O’Mara, Claiborne and the family contend that in addition to the skull-cracking deputies already fired, the Sheriff himself ought be under investigation for his failure to institute proper policy for the use of tasers and for allowing an environment where low-ranking personnel have used unnecessary force in a number of incidents.
“Creating a culture of violence and sadism should subject the Sheriff to criminal charges,” reads the petition.
DA Heap is expected to hand down indictments for Ajibade’s death to a grand jury on June 24. There is no indication that 82 year-old St. Lawrence—who’s held office long enough to grow moss on his desk chair—will be included.
The suit seeking to disqualify Heap from any further involvement in the Ajibade case also alleges another problematic alliance: Both the DA and the Sheriff employed David Simons as a political consultant in their election campaigns. (Simons famously ran for Chatham County School Board last year on the platform that he “would run the schools like a business” until an ethics investigation flattened his credibility.)
The complaint asserts than since being elected, Heap has failed to go after anyone represented by Simons—including the construction company Rives Worrell for its shady involvement in a $21 million contract to rebuild a local school.
Another client of Simons’, J.T. Turner, appears to be getting off scot-free in spite of accusations that he fleeced subcontractors out of millions before he claimed bankruptcy earlier this year.
“It’s a case study of Savannah corruption,” rails Claiborne.
But some in the legal community argue (it’s what lawyers do!) that six months is a perfectly appropriate length of time for a thorough investigation and that the attempt to bar Heap from the case will only cause further delays. Yes, the county jail is a mess and needs better oversight, say sources, but the lawsuit won’t change that.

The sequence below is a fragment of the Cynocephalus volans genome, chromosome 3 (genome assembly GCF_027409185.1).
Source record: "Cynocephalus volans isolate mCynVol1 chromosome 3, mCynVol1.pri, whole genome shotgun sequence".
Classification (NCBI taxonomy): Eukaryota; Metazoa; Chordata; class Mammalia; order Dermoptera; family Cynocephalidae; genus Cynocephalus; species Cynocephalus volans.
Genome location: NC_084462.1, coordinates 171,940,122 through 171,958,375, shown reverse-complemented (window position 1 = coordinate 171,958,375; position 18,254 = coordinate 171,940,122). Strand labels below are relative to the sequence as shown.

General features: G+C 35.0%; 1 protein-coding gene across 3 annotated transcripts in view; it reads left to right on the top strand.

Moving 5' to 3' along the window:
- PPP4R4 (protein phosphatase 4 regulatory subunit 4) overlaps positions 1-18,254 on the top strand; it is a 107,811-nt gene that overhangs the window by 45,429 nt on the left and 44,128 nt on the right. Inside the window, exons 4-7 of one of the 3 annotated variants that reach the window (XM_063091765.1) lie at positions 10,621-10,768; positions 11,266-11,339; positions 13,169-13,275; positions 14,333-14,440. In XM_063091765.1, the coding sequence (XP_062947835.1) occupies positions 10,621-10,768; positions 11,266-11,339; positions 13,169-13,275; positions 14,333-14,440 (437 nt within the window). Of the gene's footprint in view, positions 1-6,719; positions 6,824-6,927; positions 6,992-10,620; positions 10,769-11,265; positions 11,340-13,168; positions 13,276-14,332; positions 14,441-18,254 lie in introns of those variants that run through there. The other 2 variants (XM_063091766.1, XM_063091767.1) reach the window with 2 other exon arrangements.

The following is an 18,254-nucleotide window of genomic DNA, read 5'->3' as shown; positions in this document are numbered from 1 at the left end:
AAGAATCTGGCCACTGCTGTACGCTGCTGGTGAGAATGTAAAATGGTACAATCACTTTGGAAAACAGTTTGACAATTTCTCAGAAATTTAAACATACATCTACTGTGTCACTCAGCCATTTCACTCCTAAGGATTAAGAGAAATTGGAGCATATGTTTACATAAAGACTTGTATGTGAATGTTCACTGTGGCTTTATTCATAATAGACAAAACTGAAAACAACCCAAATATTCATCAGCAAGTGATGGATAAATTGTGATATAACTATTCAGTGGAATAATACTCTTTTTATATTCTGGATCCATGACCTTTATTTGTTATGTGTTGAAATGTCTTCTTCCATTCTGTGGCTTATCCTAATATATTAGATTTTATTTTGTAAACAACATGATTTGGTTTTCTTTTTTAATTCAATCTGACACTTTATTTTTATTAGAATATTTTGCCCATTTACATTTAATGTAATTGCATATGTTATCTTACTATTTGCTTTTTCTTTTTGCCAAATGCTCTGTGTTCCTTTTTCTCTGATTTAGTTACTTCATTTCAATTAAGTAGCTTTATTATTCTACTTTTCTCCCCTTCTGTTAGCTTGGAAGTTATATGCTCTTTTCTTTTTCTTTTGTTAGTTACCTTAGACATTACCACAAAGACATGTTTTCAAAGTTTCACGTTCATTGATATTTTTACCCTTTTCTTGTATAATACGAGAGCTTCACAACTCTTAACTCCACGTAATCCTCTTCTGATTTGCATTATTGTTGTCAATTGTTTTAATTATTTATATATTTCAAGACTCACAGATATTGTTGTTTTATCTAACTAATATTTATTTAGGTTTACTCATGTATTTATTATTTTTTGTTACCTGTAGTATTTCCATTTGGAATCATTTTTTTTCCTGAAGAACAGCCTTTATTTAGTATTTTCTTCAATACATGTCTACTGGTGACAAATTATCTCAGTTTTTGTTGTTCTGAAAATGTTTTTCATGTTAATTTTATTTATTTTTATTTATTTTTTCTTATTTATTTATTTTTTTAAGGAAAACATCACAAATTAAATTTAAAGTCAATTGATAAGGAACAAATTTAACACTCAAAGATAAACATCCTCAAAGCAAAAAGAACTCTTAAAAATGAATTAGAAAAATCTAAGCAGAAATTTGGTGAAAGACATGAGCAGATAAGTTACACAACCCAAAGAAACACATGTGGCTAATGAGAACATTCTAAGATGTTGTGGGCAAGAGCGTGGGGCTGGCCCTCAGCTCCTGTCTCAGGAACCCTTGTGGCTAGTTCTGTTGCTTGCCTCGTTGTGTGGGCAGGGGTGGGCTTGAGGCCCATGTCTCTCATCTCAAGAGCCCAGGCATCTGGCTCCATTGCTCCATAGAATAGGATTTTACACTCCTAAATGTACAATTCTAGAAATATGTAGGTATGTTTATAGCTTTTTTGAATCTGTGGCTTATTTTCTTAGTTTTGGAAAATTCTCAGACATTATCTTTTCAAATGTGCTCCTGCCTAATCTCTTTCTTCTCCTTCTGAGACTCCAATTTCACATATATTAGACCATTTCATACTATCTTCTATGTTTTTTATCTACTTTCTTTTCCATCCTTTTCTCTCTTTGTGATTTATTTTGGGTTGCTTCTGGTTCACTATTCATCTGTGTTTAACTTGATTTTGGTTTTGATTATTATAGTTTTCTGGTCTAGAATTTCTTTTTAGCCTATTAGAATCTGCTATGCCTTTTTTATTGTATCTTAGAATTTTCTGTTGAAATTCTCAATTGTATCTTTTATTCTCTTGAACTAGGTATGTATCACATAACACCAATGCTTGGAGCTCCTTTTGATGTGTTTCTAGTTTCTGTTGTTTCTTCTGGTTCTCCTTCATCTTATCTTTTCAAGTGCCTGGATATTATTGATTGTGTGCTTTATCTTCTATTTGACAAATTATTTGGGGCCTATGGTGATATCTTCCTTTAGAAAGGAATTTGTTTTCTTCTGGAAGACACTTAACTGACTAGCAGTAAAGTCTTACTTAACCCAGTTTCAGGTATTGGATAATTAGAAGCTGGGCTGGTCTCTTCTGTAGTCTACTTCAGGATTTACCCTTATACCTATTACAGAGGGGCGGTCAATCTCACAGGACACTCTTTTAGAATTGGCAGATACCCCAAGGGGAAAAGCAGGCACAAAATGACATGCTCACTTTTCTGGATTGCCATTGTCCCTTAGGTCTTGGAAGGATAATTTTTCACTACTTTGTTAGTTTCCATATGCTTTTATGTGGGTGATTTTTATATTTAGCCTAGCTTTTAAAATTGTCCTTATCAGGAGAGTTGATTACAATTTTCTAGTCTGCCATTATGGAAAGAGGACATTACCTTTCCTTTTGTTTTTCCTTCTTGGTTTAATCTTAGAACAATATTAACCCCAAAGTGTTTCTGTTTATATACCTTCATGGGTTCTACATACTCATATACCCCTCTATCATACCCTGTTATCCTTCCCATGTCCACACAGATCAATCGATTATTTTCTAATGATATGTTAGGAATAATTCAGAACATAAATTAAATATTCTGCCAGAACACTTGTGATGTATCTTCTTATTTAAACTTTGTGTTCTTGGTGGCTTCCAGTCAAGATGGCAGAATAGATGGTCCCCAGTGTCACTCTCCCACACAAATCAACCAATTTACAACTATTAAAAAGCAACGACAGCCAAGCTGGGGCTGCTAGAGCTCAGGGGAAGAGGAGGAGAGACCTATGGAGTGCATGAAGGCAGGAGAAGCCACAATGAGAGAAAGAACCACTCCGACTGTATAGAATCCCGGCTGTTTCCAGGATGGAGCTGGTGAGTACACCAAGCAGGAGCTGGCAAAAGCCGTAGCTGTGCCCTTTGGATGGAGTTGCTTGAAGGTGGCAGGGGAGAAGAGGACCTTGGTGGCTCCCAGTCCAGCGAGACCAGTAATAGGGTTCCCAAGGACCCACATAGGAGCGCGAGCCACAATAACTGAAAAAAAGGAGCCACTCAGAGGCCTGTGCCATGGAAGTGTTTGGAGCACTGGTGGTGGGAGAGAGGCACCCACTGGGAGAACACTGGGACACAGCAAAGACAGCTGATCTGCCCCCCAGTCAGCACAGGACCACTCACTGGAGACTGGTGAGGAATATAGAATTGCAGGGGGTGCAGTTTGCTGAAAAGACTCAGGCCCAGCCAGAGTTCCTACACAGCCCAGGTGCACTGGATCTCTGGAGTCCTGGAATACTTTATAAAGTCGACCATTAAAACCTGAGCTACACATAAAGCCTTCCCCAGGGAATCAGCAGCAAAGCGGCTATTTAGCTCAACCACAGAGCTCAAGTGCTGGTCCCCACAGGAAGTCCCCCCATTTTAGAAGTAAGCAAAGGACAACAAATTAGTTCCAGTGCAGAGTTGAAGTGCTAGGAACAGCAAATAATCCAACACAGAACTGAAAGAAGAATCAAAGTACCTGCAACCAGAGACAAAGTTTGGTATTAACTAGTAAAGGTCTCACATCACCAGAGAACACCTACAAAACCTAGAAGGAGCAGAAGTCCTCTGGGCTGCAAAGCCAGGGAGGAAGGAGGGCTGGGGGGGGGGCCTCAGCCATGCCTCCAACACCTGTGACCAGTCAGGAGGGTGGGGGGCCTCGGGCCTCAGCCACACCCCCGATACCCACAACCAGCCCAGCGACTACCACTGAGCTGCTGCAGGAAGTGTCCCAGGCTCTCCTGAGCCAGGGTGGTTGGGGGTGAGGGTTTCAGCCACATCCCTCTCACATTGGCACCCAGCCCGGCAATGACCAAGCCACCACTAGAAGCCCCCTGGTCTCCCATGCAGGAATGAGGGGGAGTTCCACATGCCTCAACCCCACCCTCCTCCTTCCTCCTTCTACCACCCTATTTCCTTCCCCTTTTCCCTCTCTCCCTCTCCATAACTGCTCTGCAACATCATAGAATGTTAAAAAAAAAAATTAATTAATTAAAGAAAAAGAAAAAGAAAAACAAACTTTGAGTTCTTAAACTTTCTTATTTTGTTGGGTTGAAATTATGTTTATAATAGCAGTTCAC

And as for accusations of Heap’s impropreity, they’re an exercise in “politically motivated horseshit.”
(Claiborne ran for district attorney in the 2008 Democratic primary and currently chairs the local party committee. He vehemently denies he’s planning to run against Heap, a Republican, in 2016.)
“The family wants her to step down so that their son’s death will be fairly and impartially investigated and prosecuted,” he avows. “That’s the only point of this lawsuit.”
Life is short, and tragically, some lives are shorter than others. Matthew Ajibade was born in Nigeria and came to Savannah to work, study and create. He struggled with mental illness, but by all reports was kind and respectful except for the day he was arrested while in the throes of his disease.
His family could have piggybacked on the justifiable outrage over the hundreds of young black men killed at the hands of law enforcement. Instead they have patiently tried to work with and within the system.
Shocker: the same system that killed their boy continues to fail them by ignoring them.
I’m no lawyer, and I don’t know if the best thing for the Ajibade family is for DA Heap to recuse herself and let the state appoint an independent prosecutor or to stand by her oath to hold accountable all involved in Ajibade’s death, including those by default and neglect.
The suit against Heap will also be heard in Judge Karpf’s court, and the DA reminded in a statement that she is bound by law from commenting on open cases.
But it wouldn’t hurt for her to send a message that the family and the public desperately needs right now:
That the purpose and priority of the justice system is to mete out justice, not to protect its own.